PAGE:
THE ALLEGED FACTS
Some new interesting developments have come to light concerning one of the jurors (Juror #17) in the most recent Jodi Arias jury trial. It’s being reported by CBS 5, a local television station from Phoenix, that the lone juror who held out for a life sentence, forcing a mistrial, sparing Arias from the death penalty, has an unusual link to Juan Martinez, Jodi Arias’ prosecutor. Apparently, Juror #17 used to be married to a guy who Martinez prosecuted in the late 1990s for murder. For some unknown reason, the charge was dismissed. Additionally, that same ex-husband was prosecuted for Burglary in May of 2000 and was sentenced to four months in jail. It’s alleged that while those criminal cases were pending, Juror #17 and the man being prosecuted by Martinez got married and had two children together.
WHAT DOES THIS MEAN?
In an attempt to make sense of the verdict and to explain some of the legal issues involved in the case, I wrote the following article immediately after the verdict, see: http://www.floridacriminaldefenselawyerblog.com/2015/03/making-sense-jodi-arias-hung-jury-decision.html. At the time, the information concerning Juror #17’s connection to Juan Martinez had not yet been made public. In light of how much misinformation has been posted on social media concerning this new revelation, I think it would be helpful to address some of the most common issues being discussed.
Question #1: Does this mean that Juror #17 definitely did something improper?
Answer: No, not necessarily. During jury selection, also known as voir dire, jurors are required to answer only those questions asked of them. The process is very controlled and structured. It’s not a free for all. If, for example, she was asked by prosecutor Juan Martinez a question like, “Do you know anyone who has ever been prosecuted by this (Martinez’s) office” and denied it with the intent to deceive the court, then she did something extremely improper and should be prosecuted. If it was never asked, as I suspect it wasn’t, then she didn’t have a legal obligation to disclose it. Many would argue that she had a moral obligation to do so. That’s up for discussion. Obviously, if as a result of her ex-husband’s prosecutions she developed strong feelings for or against Martinez and/or his office, then it certainly would have been helpful had she volunteered those experiences. It would have afforded the attorneys an opportunity to ask follow up questions designed to determine if she could still be fair to both sides. Again, unless asked directly, she’s not under any legal obligation to disclose it.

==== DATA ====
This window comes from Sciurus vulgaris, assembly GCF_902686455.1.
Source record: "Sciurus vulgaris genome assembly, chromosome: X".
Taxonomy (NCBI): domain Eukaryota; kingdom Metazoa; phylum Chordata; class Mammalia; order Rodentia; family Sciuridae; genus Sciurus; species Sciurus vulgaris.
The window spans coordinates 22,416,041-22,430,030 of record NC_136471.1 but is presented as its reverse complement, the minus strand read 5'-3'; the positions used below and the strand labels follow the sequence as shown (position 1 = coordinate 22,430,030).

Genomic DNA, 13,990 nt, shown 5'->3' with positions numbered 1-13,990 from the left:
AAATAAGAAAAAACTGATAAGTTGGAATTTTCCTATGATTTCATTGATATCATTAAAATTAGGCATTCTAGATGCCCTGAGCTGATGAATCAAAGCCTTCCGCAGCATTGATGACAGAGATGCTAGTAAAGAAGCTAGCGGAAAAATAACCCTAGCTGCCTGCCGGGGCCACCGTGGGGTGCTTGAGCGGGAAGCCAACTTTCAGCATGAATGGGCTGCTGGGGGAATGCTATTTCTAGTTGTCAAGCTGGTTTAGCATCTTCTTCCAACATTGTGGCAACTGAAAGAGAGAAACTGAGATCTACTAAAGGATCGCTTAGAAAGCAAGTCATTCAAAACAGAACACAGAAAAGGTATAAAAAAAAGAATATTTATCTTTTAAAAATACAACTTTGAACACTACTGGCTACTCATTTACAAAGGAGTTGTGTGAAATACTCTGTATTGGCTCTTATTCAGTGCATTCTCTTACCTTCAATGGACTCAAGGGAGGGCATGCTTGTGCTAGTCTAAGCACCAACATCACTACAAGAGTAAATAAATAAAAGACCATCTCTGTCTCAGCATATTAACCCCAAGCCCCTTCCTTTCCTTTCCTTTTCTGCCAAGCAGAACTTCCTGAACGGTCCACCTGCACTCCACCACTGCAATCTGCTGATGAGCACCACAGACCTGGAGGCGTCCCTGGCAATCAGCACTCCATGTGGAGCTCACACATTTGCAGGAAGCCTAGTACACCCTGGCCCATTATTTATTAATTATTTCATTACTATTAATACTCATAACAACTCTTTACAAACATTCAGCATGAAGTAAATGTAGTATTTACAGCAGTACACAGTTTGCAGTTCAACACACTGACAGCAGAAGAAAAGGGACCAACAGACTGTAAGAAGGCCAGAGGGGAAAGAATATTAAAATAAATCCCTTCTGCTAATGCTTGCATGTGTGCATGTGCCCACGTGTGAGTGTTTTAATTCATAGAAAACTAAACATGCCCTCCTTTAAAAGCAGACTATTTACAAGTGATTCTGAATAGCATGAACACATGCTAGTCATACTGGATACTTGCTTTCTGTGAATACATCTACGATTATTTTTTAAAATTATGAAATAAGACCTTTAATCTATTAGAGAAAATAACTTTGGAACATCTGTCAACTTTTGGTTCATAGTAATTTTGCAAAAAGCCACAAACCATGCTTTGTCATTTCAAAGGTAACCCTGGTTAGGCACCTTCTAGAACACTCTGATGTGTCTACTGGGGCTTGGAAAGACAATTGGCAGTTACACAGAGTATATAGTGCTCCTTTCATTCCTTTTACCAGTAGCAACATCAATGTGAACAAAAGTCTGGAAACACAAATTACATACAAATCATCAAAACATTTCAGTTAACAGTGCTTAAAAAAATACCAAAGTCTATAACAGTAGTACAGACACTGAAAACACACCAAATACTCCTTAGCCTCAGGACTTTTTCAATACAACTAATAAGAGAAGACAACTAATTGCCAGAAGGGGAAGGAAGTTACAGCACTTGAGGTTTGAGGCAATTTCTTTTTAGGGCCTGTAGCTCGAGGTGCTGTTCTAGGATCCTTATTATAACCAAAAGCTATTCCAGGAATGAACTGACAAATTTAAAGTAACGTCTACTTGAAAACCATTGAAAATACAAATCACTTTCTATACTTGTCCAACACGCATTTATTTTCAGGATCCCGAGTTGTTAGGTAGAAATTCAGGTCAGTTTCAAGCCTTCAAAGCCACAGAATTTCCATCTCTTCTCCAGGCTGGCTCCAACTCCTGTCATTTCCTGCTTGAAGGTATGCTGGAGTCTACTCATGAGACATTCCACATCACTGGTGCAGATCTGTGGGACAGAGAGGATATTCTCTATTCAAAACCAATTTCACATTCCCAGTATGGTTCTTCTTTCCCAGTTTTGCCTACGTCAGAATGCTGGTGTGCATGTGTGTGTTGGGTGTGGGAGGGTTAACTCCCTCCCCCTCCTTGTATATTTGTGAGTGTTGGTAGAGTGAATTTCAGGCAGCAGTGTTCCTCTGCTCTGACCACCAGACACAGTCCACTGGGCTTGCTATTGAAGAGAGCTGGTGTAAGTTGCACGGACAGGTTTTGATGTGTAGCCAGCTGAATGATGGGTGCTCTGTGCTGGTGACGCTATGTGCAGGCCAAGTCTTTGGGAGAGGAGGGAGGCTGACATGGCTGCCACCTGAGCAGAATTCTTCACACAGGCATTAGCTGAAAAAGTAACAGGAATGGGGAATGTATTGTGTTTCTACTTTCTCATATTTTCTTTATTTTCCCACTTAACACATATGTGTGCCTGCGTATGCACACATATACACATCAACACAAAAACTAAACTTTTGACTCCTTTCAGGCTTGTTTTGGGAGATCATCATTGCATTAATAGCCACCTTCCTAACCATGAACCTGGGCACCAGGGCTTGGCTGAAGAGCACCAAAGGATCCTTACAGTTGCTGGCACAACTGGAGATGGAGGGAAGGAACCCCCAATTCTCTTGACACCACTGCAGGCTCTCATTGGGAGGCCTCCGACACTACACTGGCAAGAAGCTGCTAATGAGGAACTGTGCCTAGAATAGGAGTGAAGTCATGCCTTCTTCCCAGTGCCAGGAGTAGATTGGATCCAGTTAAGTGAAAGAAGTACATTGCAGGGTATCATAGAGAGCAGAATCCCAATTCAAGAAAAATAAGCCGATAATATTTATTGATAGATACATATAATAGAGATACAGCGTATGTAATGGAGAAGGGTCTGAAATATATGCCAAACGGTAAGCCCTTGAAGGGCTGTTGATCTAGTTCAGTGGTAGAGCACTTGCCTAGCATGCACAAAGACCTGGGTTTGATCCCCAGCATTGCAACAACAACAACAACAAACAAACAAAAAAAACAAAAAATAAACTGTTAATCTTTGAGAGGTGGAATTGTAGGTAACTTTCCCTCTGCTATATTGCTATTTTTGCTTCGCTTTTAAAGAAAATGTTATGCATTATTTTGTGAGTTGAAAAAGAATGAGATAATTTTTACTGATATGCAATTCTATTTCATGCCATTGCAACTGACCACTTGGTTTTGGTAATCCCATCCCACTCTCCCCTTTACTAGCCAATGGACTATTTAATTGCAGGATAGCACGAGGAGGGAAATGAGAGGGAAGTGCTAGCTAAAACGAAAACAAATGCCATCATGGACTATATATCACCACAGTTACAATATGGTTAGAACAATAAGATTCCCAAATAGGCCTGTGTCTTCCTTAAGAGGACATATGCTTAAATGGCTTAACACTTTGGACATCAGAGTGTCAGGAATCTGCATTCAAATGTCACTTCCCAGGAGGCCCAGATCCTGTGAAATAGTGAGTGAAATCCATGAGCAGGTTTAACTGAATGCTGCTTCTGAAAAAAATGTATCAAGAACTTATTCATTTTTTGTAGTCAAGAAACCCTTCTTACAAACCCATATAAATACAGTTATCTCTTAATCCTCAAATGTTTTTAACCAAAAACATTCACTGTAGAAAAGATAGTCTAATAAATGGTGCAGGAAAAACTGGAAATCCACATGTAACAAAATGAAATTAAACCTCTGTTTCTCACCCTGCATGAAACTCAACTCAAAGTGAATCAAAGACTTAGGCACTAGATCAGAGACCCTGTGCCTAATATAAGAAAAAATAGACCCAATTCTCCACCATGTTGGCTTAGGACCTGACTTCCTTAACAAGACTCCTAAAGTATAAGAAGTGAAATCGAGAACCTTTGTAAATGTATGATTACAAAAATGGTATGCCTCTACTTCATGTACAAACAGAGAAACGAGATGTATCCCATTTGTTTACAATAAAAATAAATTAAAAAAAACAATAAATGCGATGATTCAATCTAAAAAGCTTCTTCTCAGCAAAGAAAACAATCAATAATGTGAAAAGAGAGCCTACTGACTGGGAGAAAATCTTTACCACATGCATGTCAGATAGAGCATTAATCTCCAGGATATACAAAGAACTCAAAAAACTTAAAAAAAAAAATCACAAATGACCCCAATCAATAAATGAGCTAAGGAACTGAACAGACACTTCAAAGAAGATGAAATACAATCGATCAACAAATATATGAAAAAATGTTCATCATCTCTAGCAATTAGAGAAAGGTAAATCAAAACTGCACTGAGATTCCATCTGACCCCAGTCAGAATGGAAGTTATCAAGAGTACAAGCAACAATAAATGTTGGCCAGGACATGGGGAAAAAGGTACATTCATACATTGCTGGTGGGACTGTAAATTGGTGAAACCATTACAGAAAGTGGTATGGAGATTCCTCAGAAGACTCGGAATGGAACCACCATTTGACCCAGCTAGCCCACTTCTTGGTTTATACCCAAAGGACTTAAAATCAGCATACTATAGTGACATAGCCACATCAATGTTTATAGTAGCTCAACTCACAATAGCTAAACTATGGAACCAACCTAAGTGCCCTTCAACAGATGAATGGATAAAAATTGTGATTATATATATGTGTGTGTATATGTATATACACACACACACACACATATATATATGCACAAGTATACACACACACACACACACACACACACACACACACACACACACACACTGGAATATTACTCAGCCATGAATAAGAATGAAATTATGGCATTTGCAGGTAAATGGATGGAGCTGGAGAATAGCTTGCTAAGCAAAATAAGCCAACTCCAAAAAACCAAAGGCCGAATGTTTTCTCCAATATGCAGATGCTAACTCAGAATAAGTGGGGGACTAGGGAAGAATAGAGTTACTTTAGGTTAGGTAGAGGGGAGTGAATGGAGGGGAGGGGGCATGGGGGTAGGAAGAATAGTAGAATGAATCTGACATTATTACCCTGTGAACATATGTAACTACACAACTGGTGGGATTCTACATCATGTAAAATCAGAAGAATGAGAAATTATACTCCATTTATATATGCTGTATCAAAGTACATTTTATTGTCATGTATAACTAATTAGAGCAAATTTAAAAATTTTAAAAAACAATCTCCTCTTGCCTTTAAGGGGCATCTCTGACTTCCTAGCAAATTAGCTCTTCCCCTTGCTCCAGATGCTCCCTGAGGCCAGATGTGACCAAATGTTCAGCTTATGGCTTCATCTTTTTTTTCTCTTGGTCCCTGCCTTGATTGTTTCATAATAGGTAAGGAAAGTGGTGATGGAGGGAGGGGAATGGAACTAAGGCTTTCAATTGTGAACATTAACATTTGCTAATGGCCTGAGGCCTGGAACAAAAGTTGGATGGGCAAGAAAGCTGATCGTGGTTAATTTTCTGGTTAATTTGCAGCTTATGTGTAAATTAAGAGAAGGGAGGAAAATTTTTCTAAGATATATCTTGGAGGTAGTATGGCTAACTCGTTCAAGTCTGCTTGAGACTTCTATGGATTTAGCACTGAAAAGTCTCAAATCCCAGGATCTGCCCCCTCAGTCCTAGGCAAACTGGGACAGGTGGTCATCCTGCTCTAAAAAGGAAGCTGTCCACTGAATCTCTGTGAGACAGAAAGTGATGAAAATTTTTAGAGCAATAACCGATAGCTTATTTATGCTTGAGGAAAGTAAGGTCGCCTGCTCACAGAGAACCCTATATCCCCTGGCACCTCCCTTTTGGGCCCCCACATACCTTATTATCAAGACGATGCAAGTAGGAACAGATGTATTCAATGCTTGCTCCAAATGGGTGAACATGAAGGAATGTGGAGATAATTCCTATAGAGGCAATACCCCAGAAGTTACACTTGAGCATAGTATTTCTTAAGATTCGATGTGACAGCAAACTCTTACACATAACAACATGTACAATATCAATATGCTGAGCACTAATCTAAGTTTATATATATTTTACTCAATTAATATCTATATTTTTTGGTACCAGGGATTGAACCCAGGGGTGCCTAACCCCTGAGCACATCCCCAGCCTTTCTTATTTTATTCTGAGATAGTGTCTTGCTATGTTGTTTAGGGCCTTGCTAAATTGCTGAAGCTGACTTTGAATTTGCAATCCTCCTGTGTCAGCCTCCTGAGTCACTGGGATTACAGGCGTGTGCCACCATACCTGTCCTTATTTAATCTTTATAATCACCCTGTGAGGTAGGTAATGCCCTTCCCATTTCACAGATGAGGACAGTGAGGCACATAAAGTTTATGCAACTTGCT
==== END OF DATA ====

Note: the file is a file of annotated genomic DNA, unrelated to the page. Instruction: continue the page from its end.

Having tried over 125 criminal jury trials as a prosecutor and a defense attorney in both state and federal courts, it’s been my experience that most potential jurors are nervous about having to speak in court. If she wasn’t trying to intentionally conceal her past, then it’s possible that she didn’t bring it up because she feared speaking in public and wanted to say as little as possible. Alternatively and/or in addition to that, it’s possible that she felt that it was something in her past that in no way would affect her in the Arias trial. No one except Juror #17 knows with certainty.
Question #2: In light of the fact that she had this history with Juan Martinez and his office, doesn’t that mean that she shouldn’t have been put on the jury?
Answer: Not necessarily. There’s nothing in the law that precludes someone from sitting on a jury if their loved ones, coincidentally, happened to have been prosecuted by the same office prosecuting the current case. In fact, let’s take it to the extreme and say hypothetically, everyone in her family, every friend she ever knew, everyone she ever loved, and even her own children were prosecuted by Martinez’s office. She can still legally serve as a juror on a case where Martinez and his office are involved as long as she can swear under oath that she can decide the case solely based upon the evidence and law presented.
There are instances where a person legally cannot serve. That list includes, but is not limited to convicted felons, people who can’t speak English, and those who aren’t U.S. citizens above the age of 18. Having a family member prosecuted in the past isn’t on that list of automatic disqualification.